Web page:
With such a big portion of income going towards housing, being smart and thinking long term when it comes to how much you spend on a house can have a massive impact on how much income you leave available for other goals and priorities.

For example, buying a house for 10% less than you can afford could make you a home owner five years earlier than the usual 20 years. Buy for 20% less than you can afford, and you could own your house outright in just 12 years.

Something else that should also be seriously considered is where you choose to buy that house.

The location of your house directly influences your commute cost (and, arguably just as important, your commute time).

This is where it can get a little tricky – for example, it may actually be worth paying more for a house that is closer to your work.

This is because the cost and time saving of the shorter commute could more than compensate you for the increased house price.

And of course, it’s always worth remembering that a shorter commute contributes to increased happiness. 

Read: Commuting your way to happiness

The backwards approach to big expenses

There is something that intrigues me about the way some people approach their expenses. With the small expenses, we are usually on top of things such as bank fees, insurance and eating out. 

We are generally pretty good at reducing these types of expenses when we apply our mind and dedicate some time to it. For the smaller expenses, the approach is usually to identify the need, and then try find the most cost effective way to meet that need. That’s a pretty solid approach.

But then …

Suddenly, we seem to forget that cars and houses are also simply ways of meeting a need. When it comes to the really big stuff, we decide to flip the whole process on its head.

The approach many take is to identify the most money their budget will allow them to spend, and then find the maximum amount of car or house that meets that money.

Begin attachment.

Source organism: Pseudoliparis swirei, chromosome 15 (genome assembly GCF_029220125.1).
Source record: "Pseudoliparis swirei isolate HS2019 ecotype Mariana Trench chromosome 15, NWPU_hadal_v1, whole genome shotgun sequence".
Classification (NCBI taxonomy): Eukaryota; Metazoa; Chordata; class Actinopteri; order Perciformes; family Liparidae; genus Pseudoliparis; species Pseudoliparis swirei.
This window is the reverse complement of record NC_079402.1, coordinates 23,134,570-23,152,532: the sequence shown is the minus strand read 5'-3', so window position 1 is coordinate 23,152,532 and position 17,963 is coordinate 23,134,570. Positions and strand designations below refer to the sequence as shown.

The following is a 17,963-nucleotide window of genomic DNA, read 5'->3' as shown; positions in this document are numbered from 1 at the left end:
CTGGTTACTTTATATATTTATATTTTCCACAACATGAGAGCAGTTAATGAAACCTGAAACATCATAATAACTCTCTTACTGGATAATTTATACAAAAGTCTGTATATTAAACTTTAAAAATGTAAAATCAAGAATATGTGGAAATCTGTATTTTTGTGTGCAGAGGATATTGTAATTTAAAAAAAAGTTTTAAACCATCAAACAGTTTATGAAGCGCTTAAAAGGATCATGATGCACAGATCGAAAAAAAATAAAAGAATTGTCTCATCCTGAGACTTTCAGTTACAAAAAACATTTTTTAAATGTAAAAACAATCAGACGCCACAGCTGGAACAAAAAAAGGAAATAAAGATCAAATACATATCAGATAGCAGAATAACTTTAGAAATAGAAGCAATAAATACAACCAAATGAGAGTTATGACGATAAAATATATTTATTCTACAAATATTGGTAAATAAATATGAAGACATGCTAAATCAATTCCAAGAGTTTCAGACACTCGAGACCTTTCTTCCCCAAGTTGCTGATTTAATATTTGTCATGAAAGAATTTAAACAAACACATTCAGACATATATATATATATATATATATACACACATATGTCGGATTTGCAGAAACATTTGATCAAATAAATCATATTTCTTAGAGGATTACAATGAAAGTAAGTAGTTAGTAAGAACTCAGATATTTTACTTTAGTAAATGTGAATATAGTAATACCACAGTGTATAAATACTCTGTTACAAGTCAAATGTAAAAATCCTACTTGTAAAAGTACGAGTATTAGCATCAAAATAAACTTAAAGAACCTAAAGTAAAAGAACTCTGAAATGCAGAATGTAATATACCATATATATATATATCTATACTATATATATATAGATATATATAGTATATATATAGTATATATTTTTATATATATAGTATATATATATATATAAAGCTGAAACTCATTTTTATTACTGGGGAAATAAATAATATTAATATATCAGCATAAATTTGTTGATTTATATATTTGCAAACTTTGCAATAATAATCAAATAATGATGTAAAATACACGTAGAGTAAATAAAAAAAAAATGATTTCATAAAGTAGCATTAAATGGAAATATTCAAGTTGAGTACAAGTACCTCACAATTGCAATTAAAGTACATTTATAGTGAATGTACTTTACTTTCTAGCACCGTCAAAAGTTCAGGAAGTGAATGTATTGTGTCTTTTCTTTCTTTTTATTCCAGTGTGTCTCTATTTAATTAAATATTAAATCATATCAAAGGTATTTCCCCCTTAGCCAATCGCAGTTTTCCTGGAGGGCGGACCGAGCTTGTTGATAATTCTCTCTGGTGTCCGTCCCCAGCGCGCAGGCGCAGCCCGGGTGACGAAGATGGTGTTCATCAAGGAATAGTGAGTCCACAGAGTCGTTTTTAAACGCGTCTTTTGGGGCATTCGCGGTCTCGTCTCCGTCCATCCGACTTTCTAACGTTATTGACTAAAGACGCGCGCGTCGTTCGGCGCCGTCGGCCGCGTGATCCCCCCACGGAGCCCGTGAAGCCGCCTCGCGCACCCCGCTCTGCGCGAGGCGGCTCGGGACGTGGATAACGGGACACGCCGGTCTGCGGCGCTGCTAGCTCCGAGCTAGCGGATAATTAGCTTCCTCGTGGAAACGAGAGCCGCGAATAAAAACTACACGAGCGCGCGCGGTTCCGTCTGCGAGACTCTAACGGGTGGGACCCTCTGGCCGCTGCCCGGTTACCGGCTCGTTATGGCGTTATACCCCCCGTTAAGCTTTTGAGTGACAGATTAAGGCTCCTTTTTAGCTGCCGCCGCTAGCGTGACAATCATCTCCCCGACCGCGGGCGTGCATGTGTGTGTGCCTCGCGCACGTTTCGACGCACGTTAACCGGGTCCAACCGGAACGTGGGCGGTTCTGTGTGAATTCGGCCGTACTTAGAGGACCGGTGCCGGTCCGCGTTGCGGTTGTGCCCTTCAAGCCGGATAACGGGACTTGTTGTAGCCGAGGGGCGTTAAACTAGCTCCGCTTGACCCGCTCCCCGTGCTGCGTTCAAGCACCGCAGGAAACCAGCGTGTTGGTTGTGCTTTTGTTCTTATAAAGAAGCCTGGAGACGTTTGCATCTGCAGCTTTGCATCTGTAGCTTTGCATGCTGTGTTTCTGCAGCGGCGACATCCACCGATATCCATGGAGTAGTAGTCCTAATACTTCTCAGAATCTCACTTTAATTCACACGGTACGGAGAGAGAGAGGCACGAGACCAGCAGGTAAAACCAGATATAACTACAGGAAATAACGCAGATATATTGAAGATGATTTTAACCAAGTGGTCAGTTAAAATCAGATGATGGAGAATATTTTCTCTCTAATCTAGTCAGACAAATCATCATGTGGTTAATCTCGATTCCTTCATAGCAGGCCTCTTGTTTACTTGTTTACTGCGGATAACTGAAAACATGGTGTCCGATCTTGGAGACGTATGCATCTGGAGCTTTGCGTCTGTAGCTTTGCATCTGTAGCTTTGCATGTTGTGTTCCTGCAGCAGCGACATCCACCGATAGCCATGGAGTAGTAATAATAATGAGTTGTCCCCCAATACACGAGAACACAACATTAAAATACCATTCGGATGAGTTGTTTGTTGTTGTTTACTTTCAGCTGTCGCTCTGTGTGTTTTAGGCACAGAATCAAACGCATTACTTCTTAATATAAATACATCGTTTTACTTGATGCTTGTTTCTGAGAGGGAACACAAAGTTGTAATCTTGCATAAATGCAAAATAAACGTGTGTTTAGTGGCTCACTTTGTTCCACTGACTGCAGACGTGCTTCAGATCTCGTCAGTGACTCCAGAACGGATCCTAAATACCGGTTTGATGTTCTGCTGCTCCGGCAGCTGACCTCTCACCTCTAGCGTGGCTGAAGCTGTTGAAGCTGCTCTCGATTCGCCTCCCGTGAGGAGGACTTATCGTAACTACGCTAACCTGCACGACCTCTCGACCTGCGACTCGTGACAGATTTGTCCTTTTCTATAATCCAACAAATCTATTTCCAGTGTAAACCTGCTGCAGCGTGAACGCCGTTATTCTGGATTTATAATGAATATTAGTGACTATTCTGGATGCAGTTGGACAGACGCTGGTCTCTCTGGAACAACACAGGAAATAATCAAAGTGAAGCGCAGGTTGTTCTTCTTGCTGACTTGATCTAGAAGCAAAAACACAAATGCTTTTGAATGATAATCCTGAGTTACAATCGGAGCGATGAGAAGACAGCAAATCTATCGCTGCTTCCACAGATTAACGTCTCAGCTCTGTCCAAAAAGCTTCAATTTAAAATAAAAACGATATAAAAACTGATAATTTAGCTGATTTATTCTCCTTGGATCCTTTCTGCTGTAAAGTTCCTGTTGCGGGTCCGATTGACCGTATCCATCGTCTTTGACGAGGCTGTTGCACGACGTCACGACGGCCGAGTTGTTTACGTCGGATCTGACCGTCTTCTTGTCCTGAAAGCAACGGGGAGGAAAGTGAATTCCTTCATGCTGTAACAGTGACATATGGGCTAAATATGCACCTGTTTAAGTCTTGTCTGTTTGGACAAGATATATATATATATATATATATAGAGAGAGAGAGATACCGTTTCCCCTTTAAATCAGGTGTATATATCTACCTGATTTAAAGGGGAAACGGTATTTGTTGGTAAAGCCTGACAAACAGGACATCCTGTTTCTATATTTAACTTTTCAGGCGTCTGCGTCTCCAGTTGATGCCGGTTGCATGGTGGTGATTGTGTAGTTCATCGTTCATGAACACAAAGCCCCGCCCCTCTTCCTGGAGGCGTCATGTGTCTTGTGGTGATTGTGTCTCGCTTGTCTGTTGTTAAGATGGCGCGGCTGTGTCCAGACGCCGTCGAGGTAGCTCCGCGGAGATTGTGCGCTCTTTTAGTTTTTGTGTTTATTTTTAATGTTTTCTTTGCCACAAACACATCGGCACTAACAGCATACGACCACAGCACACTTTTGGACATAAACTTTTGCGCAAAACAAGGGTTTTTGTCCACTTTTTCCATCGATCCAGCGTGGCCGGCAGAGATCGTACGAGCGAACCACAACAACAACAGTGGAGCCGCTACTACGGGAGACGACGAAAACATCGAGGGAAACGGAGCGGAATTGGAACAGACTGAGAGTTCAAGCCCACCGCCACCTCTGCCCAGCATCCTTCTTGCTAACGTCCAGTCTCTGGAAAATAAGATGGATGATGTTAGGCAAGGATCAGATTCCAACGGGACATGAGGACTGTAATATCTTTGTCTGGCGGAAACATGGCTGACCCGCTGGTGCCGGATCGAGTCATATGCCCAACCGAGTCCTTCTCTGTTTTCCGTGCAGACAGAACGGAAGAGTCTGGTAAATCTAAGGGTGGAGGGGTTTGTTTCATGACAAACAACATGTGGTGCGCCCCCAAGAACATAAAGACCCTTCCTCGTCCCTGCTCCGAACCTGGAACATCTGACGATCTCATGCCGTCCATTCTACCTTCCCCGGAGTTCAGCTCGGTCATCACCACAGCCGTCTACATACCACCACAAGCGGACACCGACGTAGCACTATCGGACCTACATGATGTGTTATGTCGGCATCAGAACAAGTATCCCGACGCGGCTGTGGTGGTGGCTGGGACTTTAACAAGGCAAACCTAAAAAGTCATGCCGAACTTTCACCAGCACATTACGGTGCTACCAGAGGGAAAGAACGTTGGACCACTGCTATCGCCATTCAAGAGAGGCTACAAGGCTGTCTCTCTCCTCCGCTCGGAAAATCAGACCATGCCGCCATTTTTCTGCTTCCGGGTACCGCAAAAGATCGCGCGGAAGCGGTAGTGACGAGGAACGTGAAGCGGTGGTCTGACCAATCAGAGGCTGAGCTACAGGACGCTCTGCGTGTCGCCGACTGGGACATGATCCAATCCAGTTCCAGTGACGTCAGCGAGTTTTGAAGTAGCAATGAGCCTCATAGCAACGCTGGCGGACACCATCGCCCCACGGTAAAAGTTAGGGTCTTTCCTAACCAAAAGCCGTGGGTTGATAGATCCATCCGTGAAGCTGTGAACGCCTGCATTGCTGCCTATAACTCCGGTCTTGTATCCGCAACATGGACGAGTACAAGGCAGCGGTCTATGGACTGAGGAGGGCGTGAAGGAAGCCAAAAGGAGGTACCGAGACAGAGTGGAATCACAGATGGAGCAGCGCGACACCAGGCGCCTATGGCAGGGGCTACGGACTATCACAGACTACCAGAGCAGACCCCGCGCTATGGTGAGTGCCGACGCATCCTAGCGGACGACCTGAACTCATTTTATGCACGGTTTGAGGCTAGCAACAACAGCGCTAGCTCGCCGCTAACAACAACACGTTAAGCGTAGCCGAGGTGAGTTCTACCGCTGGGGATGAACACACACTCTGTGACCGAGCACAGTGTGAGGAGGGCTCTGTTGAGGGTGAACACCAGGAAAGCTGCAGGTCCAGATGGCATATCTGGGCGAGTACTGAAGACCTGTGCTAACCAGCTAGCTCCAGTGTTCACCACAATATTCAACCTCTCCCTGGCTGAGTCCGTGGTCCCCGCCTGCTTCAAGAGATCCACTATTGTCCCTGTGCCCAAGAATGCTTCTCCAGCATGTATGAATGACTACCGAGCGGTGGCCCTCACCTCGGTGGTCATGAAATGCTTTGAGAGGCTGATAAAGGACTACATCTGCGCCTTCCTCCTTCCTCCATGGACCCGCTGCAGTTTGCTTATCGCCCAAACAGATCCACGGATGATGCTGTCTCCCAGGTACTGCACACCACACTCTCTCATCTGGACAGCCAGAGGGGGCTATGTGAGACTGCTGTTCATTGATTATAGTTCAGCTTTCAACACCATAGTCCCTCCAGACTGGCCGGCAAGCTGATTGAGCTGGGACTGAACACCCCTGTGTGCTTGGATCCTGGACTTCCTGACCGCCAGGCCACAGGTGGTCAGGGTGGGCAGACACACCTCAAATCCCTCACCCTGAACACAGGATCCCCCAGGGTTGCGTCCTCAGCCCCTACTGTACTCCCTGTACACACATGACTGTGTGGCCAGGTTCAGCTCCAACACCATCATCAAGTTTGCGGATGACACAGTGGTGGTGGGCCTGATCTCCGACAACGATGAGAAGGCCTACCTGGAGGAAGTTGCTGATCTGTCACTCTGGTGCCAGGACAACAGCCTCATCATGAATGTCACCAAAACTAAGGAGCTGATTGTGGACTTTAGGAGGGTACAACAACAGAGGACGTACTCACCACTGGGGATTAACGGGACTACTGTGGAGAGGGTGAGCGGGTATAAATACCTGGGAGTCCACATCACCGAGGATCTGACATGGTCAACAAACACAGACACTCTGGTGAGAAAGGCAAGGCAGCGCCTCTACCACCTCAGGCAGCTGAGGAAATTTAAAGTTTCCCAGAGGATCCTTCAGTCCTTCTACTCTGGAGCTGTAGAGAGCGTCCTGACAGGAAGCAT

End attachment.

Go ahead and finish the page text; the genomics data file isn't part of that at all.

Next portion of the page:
For some reason, people seem to try maximise their car and housing expenses.

And this is most unfortunate, because while reducing the small expenses certainly does help, it is by saving on the really big expenses where massive strides can be made and financial freedom can be bought.

If we are able to approach the big expenses with even just half an eye on cost effectiveness, we can really propel our finances to the next level.

Turning the triangle of doom into a triangle of dreams

If you overspend on a car, and overspend on a house that is far away from your work, then you are depriving yourself of the opportunity to pursue some of the many other joys life has to offer (such as financial freedom or travel).

So what is the alternative? Is it possible to flip this all around?

Controlling the ‘Big 3’ expenses means you can turn your finances into rainbows and unicorns. Picture: Author

And this is where I consider myself extremely fortunate. I have managed to turn the expense triangle of doom into an expense triangle of dreams.

Through some carefully considered decisions, I have managed to:

  • Buy a house for less than we could afford
  • In an area that is extremely close to my work
  • While driving a very cheap scooter.